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Engine and Trans Pull...Out the top 2.5L Duratec V6

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Actually this is the same question asked by SERIALSTUNTER but for the 2.5L Duratec V6 Engine with a manual Transmition.

 

Please, before you answer this by saying........ "the sub-frame comes down with both intact"........I know this, and I know some say it's easier this way. But I want to know if anyone has ever pulled them as a unit out of the top of the engine bay.

 

I have only an engine lift but no car hoist. I don't care if it takes longer, I just want to know if it's possible and if anyone has ever done it this way and what is the best aproach. My car is a 2000 Contour 2.5l V6 with the manual transaxle.

 

Alternativly: If the best way is still to drop the whole frame, how high dos the car have to be lifted up? Any ideas how to best acomplish that is realy apriciated.

Thanksdrive1.gif

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...dropping the whole subframe etc WAS a better plan 1)When the cars were 'younger' 2) If you have a car hoist...BUT over time the front subframe mount bolts 'can' be a issue re spinning 'captive' nuts etc, have to cut open frame to hold very front mount bolt nuts etc..Out the top is fine, with care, hood off etc etc...I and many other owners have done it many imes.

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Out the top is fine, however you will need a leveler to angle the assembly a little while removing it. It will not come straight up and out (the master cylinder and booster unit are in the way).

 

-Dom

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...just watch out for the rad.Be sure to remove both the r/restrictor brackets off the trans,removing the trans shift tower(on an MTX) can help also watch the rear with the coil, also helps to remove the coil from the cam cover...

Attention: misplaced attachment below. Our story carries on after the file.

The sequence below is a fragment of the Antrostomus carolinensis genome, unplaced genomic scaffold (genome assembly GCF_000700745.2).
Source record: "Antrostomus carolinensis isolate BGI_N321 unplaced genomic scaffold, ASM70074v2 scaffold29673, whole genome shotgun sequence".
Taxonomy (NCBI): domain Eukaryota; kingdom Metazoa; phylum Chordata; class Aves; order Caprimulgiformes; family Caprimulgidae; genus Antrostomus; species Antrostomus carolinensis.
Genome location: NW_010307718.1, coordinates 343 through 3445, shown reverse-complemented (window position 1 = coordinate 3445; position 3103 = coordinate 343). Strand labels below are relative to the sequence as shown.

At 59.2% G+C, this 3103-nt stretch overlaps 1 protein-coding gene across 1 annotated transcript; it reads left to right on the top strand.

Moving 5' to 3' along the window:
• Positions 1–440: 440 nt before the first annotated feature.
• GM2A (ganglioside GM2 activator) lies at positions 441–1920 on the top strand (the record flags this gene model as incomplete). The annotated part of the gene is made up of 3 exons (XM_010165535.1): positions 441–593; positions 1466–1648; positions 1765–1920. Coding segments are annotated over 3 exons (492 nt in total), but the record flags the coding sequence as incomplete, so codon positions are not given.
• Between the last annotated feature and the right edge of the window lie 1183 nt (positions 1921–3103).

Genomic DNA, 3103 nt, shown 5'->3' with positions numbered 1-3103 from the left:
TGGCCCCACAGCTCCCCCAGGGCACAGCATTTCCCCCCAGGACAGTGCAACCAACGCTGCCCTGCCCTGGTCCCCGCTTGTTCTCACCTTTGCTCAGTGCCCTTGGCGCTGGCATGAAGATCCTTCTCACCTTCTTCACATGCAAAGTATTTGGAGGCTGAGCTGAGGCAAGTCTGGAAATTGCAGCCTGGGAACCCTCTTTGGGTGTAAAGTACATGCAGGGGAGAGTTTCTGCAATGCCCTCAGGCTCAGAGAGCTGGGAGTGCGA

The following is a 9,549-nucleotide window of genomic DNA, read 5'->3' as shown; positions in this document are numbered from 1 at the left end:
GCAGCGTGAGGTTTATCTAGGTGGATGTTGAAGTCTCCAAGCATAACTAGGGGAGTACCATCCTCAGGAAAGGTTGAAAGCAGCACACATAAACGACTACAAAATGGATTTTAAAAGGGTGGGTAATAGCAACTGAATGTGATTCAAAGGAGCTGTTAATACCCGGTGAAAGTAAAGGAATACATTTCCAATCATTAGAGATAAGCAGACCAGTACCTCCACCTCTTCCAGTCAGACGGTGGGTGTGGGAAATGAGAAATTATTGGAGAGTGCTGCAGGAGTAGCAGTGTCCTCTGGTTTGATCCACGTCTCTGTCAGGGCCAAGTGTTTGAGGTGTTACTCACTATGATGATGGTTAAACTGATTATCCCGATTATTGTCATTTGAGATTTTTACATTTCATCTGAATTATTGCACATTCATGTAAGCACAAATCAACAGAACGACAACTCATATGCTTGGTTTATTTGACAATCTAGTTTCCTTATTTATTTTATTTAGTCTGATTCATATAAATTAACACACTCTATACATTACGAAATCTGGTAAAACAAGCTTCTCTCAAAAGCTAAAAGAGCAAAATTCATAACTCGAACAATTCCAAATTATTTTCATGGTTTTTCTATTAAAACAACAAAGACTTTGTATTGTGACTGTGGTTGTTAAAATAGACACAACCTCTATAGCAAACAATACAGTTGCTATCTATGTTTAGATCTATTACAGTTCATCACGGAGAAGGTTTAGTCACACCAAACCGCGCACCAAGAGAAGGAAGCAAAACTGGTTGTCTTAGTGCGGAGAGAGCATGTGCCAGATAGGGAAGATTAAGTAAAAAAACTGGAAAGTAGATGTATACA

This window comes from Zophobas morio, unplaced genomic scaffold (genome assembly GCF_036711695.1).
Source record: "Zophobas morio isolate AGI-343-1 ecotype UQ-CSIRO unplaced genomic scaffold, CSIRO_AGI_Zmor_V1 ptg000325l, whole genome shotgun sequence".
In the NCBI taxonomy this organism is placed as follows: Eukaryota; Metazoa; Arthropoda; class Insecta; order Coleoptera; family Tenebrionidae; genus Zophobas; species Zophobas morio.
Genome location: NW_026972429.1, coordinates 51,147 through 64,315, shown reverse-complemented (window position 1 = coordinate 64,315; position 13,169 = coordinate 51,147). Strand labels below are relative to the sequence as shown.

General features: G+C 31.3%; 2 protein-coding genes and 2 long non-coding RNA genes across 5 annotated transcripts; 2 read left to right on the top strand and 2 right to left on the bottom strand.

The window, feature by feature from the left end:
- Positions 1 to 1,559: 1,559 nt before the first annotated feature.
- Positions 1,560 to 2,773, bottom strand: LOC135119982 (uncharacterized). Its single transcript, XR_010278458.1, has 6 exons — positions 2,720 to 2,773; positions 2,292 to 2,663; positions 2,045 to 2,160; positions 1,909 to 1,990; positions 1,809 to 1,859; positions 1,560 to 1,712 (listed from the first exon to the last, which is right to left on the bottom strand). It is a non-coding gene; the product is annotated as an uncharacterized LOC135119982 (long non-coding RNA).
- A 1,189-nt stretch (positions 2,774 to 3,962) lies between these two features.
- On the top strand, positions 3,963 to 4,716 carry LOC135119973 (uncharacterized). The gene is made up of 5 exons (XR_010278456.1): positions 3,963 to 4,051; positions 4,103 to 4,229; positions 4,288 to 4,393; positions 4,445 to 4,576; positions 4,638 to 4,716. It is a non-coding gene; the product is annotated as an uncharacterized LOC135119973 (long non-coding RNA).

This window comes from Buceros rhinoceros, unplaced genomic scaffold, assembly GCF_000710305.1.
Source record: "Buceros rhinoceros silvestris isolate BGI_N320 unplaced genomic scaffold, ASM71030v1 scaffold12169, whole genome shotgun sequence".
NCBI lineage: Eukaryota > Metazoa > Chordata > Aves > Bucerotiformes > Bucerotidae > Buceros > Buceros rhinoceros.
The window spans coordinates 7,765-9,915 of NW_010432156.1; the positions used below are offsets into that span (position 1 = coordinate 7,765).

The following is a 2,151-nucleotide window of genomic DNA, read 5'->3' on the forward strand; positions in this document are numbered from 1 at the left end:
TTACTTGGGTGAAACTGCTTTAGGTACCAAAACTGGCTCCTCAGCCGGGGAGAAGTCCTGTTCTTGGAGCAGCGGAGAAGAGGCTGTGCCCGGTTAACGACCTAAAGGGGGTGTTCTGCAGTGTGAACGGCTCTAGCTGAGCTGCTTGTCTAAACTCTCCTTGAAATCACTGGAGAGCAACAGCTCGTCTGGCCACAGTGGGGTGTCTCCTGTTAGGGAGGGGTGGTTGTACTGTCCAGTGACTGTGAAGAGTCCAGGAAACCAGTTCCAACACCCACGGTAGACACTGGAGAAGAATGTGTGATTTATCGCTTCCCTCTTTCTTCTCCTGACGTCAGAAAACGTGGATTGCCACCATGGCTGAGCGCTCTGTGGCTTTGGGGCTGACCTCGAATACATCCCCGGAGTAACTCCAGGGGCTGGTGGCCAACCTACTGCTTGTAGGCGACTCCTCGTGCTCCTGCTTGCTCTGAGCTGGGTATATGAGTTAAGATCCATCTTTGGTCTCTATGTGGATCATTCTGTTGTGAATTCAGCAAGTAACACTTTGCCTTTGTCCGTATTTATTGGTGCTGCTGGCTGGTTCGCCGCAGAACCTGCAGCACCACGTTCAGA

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I pulled my '95 V6 engine and manual trans out the top without major issues using a leveler after taking the struts and control arms off. Leave the A/C compressor with the car. The factory manual makess a decent checklist to follow to get ALL the bits loose before hoisting. The biggest grief for me were the fuel line disconnects.

 

Gar

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The roof of my carport is fairly low. I've used a leveler, but then I barely have enough space to clear the header panel, even with the car's subframe sitting on the concrete. I've pulled enough of them now, I can hook the chain on the hoist to get the angle just right as it comes out. The unit should be tilted so that the trans is lower than the engine.

 

The front exhaust manifold has a sharp edge that can snag and cut the A/C hose that runs along the header panel.

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...dropping the whole subframe etc WAS a better plan 1)When the cars were 'younger' 2) If you have a car hoist...BUT over time the front subframe mount bolts 'can' be a issue re spinning 'captive' nuts etc, have to cut open frame to hold very front mount bolt nuts etc..Out the top is fine, with care, hood off etc etc...I and many other owners have done it many imes.

 

 

 

You don't need to cut the frame to gain access to the bolts at all. Just lift up the carpet and go through the access panel right above the nuts.

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We've done it both way...once from the top and once from the bottom. Each way has it advantages and dis-advantages. Since you only have a shop crane it seems that you have little choice but to go from the top. I have heard of some pulls that they lift the car with the shop crane and then wheel the subframe out, but to me that sounds a little dangerous since the lower legs of the crane do not reach far enough under the car to stablize........good luck either way.